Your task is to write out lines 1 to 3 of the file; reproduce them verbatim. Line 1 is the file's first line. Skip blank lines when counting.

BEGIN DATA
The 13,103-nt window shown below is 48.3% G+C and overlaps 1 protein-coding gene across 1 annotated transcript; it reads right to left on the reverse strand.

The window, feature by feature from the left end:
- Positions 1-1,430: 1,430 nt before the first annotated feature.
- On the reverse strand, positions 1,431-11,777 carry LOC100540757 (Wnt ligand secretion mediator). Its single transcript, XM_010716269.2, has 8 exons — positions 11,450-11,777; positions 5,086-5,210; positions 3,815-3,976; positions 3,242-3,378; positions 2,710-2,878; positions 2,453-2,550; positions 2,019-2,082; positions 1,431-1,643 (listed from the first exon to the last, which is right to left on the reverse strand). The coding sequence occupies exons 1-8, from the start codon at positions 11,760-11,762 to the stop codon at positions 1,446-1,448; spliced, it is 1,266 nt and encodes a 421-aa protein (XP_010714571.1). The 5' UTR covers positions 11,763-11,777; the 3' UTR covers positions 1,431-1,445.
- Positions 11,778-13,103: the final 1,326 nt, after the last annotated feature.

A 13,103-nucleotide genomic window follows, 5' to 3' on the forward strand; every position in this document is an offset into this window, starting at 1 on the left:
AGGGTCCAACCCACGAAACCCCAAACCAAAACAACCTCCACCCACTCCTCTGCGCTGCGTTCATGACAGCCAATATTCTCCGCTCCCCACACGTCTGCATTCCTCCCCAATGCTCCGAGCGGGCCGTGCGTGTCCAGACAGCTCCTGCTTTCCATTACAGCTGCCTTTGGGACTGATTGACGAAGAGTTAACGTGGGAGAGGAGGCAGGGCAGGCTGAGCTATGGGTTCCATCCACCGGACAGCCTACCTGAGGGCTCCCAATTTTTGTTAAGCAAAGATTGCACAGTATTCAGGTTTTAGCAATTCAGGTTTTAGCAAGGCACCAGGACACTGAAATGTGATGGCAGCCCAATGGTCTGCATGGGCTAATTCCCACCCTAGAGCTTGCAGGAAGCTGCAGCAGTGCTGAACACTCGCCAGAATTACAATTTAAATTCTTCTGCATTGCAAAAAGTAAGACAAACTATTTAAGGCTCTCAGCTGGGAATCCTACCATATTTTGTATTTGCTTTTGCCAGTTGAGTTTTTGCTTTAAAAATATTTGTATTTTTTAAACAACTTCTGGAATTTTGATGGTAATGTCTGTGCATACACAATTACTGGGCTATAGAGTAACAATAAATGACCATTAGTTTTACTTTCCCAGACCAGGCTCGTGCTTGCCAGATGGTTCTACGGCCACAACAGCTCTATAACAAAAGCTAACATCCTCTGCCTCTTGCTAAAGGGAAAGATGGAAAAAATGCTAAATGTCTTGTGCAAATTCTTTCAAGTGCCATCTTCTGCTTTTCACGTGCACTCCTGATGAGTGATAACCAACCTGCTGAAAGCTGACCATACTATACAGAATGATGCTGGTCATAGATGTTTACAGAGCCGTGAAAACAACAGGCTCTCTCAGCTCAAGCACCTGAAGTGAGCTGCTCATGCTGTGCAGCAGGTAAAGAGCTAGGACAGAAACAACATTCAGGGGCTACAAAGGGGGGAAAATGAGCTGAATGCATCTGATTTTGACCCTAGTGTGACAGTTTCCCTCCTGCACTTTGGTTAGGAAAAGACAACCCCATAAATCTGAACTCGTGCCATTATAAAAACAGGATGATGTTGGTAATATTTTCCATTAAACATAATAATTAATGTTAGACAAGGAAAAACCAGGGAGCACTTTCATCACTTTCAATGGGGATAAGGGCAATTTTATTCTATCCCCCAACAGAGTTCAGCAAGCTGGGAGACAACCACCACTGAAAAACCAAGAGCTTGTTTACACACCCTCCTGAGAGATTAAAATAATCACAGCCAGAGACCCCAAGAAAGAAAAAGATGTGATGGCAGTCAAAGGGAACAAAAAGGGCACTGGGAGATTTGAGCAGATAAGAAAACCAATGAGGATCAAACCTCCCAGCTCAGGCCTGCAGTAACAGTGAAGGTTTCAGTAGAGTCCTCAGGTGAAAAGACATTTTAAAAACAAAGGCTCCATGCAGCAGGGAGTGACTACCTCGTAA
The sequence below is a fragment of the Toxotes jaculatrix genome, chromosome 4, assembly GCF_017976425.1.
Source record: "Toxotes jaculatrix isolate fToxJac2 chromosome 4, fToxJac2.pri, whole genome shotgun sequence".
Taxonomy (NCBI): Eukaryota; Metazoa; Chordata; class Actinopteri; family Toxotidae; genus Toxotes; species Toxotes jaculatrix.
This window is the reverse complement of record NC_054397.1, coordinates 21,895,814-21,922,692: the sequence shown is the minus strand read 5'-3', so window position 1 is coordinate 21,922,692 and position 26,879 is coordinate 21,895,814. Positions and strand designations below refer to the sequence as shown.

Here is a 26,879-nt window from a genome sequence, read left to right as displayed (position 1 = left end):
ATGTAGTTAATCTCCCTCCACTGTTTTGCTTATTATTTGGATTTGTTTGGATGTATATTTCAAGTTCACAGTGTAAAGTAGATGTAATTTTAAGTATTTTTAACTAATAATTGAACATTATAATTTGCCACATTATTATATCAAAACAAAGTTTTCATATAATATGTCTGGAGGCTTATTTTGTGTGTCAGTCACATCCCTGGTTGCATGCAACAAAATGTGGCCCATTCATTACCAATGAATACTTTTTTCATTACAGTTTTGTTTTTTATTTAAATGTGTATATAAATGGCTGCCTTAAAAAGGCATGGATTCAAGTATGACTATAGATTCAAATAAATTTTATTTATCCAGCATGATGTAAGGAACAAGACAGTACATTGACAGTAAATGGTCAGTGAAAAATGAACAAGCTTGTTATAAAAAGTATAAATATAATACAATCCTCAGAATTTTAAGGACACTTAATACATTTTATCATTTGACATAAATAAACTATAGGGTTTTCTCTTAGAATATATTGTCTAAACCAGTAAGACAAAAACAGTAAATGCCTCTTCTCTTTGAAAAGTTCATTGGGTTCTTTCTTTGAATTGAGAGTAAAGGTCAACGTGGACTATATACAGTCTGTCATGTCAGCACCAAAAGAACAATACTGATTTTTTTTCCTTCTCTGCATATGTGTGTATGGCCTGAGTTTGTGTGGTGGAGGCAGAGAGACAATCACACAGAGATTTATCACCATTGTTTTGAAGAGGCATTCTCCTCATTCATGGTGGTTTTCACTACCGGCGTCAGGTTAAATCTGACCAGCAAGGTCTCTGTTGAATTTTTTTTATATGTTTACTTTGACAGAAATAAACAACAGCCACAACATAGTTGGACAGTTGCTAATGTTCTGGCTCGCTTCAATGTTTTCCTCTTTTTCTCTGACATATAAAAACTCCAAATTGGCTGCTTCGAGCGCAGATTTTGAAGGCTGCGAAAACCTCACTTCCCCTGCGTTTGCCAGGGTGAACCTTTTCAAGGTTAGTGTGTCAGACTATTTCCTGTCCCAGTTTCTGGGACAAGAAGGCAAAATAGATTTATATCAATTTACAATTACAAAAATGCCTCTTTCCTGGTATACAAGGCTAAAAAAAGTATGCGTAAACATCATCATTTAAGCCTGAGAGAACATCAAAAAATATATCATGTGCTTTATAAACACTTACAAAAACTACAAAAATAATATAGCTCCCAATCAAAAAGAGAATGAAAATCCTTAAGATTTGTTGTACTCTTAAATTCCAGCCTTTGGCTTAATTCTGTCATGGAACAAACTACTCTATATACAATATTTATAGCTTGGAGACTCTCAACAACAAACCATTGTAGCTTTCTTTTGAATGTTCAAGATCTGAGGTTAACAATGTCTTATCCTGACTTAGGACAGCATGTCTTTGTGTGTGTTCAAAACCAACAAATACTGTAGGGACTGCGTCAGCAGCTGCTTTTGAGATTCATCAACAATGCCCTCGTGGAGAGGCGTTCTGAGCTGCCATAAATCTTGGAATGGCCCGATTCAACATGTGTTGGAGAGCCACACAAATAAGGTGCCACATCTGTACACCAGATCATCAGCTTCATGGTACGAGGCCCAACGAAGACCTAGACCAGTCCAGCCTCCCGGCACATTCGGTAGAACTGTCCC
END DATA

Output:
The 13,103-nt window shown below is 48.3% G+C and overlaps 1 protein-coding gene across 1 annotated transcript; it reads right to left on the reverse strand.

The window, feature by feature from the left end:
- Positions 1-1,430: 1,430 nt before the first annotated feature.